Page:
The Court did not accept either party’s argument and declined to announce which standard of analysis should be applied, finding that further factual development was necessary to resolve that question. The Court nonetheless found that plaintiff had adequately alleged a violation of the Sherman Act. The Court reasoned that plaintiff had plausibly pleaded the existence of a “contract, combination, or conspiracy” in violation of the Sherman Act by alleging that defendants orchestrated an agreement not to compete for labor among its franchisees and that the franchisees tacitly agreed not to hire each other’s employees by signing the franchise agreement. The Court also found that plaintiff sufficiently alleged that the agreement had a clear lack of redeeming value such that it could be presumed unreasonable.
Finally, the Court addressed whether plaintiff had sufficiently pleaded that defendants fraudulently concealed the existence of the no-poach agreement such that the four-year statute of limitations was tolled. Defendants urged the Court to reject this position, arguing that they could not have wrongfully concealed the no-poach provision because it was publically available and because plaintiff failed to plead that he took affirmative steps to discover his cause of action within the limitations period. The Court rejected both of these arguments. The Court first reasoned that plaintiff had alleged that defendants made public representations that franchisees made their own employment decisions and that employees could advance from an entry-level position to store ownership, when in fact the no-poach provision prohibited franchises from hiring employees of other franchises and limited employee mobility. The Court next reasoned that plaintiff adequately alleged that employees of defendants’ franchises did not have access to relevant franchise agreements because—although defendants claimed the agreements were publically available—they failed to say how or where an employee could have accessed them.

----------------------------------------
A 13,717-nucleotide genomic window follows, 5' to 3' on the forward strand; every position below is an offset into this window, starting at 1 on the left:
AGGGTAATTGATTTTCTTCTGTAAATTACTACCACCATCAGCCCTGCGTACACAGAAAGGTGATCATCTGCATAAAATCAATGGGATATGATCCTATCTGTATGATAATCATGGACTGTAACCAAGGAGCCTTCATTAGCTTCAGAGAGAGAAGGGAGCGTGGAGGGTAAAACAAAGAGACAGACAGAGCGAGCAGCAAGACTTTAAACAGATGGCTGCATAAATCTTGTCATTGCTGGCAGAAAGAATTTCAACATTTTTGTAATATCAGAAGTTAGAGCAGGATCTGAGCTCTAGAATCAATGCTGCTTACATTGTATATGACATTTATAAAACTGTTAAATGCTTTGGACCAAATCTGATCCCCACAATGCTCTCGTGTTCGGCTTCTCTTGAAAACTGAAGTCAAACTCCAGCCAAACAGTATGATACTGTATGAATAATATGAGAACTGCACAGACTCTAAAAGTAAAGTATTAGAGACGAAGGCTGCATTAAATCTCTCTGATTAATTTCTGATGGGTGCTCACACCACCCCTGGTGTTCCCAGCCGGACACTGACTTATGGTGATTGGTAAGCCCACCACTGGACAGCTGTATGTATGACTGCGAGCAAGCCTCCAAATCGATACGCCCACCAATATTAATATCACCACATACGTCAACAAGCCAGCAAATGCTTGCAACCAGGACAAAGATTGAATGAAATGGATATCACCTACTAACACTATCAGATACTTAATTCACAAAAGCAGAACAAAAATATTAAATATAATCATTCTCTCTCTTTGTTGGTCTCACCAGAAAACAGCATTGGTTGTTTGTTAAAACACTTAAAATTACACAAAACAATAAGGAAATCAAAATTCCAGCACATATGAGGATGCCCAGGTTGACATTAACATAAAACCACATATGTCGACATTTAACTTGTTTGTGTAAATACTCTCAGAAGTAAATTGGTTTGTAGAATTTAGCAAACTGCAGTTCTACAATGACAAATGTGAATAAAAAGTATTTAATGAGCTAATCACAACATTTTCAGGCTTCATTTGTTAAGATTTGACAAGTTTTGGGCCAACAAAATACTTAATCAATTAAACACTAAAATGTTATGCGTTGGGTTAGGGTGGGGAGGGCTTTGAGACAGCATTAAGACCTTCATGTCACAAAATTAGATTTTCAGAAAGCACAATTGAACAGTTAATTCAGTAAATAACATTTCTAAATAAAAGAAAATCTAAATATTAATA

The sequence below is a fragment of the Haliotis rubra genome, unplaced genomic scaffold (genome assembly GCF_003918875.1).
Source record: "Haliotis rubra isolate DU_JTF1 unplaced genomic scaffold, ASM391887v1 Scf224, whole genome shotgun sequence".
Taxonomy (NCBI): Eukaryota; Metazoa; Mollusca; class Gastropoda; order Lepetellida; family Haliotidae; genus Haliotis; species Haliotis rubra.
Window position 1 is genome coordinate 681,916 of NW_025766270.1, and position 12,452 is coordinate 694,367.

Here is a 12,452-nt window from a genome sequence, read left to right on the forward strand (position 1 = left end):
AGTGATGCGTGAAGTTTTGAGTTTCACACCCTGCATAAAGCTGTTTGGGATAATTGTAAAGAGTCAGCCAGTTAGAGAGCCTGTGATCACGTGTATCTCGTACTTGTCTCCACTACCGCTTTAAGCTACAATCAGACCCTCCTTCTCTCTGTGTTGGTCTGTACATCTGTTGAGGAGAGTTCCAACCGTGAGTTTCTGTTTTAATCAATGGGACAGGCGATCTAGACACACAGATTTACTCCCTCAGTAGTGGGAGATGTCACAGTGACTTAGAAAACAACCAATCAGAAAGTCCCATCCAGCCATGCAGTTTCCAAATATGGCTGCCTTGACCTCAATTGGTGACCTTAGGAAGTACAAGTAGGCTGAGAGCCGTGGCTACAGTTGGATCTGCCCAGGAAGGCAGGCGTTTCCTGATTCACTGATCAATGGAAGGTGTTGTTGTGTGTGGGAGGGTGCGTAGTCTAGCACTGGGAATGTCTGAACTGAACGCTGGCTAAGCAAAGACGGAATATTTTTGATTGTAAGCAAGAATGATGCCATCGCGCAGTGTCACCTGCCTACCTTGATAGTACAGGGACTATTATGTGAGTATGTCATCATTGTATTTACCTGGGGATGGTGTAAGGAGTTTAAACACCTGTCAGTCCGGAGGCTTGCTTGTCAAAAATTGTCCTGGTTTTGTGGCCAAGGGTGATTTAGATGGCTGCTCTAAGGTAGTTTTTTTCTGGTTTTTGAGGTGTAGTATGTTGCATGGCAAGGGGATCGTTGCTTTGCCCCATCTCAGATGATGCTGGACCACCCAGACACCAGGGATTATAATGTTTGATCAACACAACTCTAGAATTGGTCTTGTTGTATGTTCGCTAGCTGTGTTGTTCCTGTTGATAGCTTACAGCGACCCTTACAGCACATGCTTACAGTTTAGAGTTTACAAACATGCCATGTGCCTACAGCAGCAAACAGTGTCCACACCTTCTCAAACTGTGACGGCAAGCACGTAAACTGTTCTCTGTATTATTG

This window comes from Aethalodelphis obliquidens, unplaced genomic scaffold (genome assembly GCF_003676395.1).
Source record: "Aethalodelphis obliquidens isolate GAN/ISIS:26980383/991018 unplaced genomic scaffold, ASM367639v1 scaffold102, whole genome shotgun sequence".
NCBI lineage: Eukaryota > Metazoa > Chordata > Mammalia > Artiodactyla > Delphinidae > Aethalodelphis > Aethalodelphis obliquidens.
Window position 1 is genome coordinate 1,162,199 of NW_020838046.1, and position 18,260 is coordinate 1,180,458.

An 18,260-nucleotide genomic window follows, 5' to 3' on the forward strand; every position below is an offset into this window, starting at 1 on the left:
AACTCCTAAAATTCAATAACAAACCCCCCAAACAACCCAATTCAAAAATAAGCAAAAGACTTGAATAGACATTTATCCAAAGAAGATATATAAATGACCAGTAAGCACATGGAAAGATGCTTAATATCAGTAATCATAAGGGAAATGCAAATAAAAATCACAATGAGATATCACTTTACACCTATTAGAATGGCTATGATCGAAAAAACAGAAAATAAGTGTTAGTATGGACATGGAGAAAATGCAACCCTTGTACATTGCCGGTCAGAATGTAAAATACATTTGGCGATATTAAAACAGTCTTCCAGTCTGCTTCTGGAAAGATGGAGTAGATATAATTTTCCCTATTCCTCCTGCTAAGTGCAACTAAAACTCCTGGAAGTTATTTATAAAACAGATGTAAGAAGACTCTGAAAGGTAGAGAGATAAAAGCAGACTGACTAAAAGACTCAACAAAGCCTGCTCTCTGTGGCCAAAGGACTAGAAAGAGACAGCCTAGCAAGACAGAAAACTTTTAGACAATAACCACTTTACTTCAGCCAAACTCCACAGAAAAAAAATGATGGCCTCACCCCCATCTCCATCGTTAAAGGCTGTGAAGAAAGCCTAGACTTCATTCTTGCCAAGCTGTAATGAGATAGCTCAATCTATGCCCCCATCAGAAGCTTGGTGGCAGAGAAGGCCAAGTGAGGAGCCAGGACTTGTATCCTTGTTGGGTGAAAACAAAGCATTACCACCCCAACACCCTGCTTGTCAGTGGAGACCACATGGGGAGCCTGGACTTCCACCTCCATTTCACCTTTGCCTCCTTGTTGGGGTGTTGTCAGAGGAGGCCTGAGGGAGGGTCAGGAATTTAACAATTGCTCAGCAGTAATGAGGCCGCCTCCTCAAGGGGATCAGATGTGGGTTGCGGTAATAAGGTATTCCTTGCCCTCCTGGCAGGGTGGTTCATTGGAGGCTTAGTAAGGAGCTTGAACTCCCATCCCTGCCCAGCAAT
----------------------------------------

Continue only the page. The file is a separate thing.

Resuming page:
This case follows on the heels of a recent string of high-profile cases in the Eastern District of Washington, in which employees brought similar antitrust claims against other fast-food franchises. In those cases, the U.S. Department of Justice (“DOJ”) submitted statements of interest expressing its assessment that a franchisor and franchisee are capable of conspiring and may be held liable for anticompetitive agreements between themselves under Section 1 of the Sherman Act. See Corrected Statement of Interest of the United States, Harris v. CJ Star, LLC, 2:18-cv-00247 (E.D. Wash. Mar. 8, 2019); Corrected Statement of Interest of the United States, Richmond v. Bergey Pullman Inc., 2:18-cv-00246 (E.D. Wash. Mar. 8, 2019); Corrected Statement of Interest of the United States, Stigar v. Dough Dough, Inc., 2:18-cv-00244 (E.D. Wash. Mar. 8, 2019). The DOJ also expressed that, in its view, “naked no-poach agreements between competitors are per se unlawful”—even if those competitors are both franchisees of the same chain. However, the DOJ explicitly expressed its opinion that no-poach clauses in franchise agreements between a franchisor and franchisee—such as those at issue in this case—are subject to the rule of reason and not to “quick look” analysis. The DOJ also expressed an opinion that no-poach agreements as part of an alleged hub-and-spoke conspiracy between a franchisor and multiple franchisees should be analyzed under the ancillary-restraints doctrine. It remains to be seen whether the Court here will ultimately follow DOJ guidance.